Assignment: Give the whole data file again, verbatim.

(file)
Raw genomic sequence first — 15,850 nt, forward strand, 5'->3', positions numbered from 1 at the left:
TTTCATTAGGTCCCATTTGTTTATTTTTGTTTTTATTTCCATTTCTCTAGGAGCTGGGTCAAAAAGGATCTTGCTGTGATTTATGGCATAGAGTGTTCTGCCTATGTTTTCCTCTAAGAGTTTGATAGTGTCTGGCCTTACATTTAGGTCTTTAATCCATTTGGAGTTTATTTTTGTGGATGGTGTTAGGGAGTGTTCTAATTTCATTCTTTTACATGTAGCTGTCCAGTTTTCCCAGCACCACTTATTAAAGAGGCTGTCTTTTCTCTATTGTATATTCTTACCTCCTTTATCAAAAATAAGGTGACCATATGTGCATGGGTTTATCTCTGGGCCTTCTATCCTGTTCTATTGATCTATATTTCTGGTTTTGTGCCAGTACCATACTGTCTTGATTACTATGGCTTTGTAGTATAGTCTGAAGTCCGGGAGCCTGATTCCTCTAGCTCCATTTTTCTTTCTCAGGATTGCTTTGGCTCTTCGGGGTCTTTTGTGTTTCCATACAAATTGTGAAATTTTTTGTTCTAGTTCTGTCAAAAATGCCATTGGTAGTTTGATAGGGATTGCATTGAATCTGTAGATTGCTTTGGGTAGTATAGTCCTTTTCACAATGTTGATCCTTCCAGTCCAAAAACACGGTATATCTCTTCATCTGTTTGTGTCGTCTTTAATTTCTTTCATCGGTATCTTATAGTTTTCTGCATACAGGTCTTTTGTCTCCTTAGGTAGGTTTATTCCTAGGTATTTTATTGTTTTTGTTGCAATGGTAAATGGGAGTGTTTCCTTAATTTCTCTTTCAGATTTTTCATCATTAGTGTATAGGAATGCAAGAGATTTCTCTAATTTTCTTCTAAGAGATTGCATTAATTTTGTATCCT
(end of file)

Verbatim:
Raw genomic sequence first — 15,850 nt, forward strand, 5'->3', positions numbered from 1 at the left:
TTTCATTAGGTCCCATTTGTTTATTTTTGTTTTTATTTCCATTTCTCTAGGAGCTGGGTCAAAAAGGATCTTGCTGTGATTTATGGCATAGAGTGTTCTGCCTATGTTTTCCTCTAAGAGTTTGATAGTGTCTGGCCTTACATTTAGGTCTTTAATCCATTTGGAGTTTATTTTTGTGGATGGTGTTAGGGAGTGTTCTAATTTCATTCTTTTACATGTAGCTGTCCAGTTTTCCCAGCACCACTTATTAAAGAGGCTGTCTTTTCTCTATTGTATATTCTTACCTCCTTTATCAAAAATAAGGTGACCATATGTGCATGGGTTTATCTCTGGGCCTTCTATCCTGTTCTATTGATCTATATTTCTGGTTTTGTGCCAGTACCATACTGTCTTGATTACTATGGCTTTGTAGTATAGTCTGAAGTCCGGGAGCCTGATTCCTCTAGCTCCATTTTTCTTTCTCAGGATTGCTTTGGCTCTTCGGGGTCTTTTGTGTTTCCATACAAATTGTGAAATTTTTTGTTCTAGTTCTGTCAAAAATGCCATTGGTAGTTTGATAGGGATTGCATTGAATCTGTAGATTGCTTTGGGTAGTATAGTCCTTTTCACAATGTTGATCCTTCCAGTCCAAAAACACGGTATATCTCTTCATCTGTTTGTGTCGTCTTTAATTTCTTTCATCGGTATCTTATAGTTTTCTGCATACAGGTCTTTTGTCTCCTTAGGTAGGTTTATTCCTAGGTATTTTATTGTTTTTGTTGCAATGGTAAATGGGAGTGTTTCCTTAATTTCTCTTTCAGATTTTTCATCATTAGTGTATAGGAATGCAAGAGATTTCTCTAATTTTCTTCTAAGAGATTGCATTAATTTTGTATCCT